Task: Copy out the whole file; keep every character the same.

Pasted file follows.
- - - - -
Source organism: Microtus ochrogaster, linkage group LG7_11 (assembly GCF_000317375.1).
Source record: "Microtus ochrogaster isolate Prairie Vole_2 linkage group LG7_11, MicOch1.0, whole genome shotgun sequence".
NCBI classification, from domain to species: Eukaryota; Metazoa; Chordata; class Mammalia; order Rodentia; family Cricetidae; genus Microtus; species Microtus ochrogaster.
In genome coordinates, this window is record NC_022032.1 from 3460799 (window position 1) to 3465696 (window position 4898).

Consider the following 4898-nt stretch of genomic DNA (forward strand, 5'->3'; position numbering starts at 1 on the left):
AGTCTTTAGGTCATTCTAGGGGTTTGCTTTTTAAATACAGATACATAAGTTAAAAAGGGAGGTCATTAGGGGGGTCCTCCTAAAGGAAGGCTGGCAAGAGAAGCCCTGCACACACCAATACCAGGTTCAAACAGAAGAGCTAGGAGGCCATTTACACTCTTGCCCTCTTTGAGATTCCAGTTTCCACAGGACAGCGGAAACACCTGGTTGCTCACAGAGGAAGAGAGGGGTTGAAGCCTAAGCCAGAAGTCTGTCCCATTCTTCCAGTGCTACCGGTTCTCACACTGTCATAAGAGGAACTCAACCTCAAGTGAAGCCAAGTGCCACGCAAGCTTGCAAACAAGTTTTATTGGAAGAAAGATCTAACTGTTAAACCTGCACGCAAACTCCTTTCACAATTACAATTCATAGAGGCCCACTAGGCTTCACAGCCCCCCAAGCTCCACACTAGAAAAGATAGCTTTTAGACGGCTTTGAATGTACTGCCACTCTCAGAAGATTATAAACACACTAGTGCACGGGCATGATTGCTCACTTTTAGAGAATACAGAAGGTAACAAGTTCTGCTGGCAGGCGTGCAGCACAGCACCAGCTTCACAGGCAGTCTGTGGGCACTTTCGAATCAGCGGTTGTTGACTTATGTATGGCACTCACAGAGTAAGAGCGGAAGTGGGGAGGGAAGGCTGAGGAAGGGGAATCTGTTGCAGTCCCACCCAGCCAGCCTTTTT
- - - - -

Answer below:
Source organism: Microtus ochrogaster, linkage group LG7_11 (assembly GCF_000317375.1).
Source record: "Microtus ochrogaster isolate Prairie Vole_2 linkage group LG7_11, MicOch1.0, whole genome shotgun sequence".
NCBI classification, from domain to species: Eukaryota; Metazoa; Chordata; class Mammalia; order Rodentia; family Cricetidae; genus Microtus; species Microtus ochrogaster.
In genome coordinates, this window is record NC_022032.1 from 3460799 (window position 1) to 3465696 (window position 4898).

Consider the following 4898-nt stretch of genomic DNA (forward strand, 5'->3'; position numbering starts at 1 on the left):
AGTCTTTAGGTCATTCTAGGGGTTTGCTTTTTAAATACAGATACATAAGTTAAAAAGGGAGGTCATTAGGGGGGTCCTCCTAAAGGAAGGCTGGCAAGAGAAGCCCTGCACACACCAATACCAGGTTCAAACAGAAGAGCTAGGAGGCCATTTACACTCTTGCCCTCTTTGAGATTCCAGTTTCCACAGGACAGCGGAAACACCTGGTTGCTCACAGAGGAAGAGAGGGGTTGAAGCCTAAGCCAGAAGTCTGTCCCATTCTTCCAGTGCTACCGGTTCTCACACTGTCATAAGAGGAACTCAACCTCAAGTGAAGCCAAGTGCCACGCAAGCTTGCAAACAAGTTTTATTGGAAGAAAGATCTAACTGTTAAACCTGCACGCAAACTCCTTTCACAATTACAATTCATAGAGGCCCACTAGGCTTCACAGCCCCCCAAGCTCCACACTAGAAAAGATAGCTTTTAGACGGCTTTGAATGTACTGCCACTCTCAGAAGATTATAAACACACTAGTGCACGGGCATGATTGCTCACTTTTAGAGAATACAGAAGGTAACAAGTTCTGCTGGCAGGCGTGCAGCACAGCACCAGCTTCACAGGCAGTCTGTGGGCACTTTCGAATCAGCGGTTGTTGACTTATGTATGGCACTCACAGAGTAAGAGCGGAAGTGGGGAGGGAAGGCTGAGGAAGGGGAATCTGTTGCAGTCCCACCCAGCCAGCCTTTTT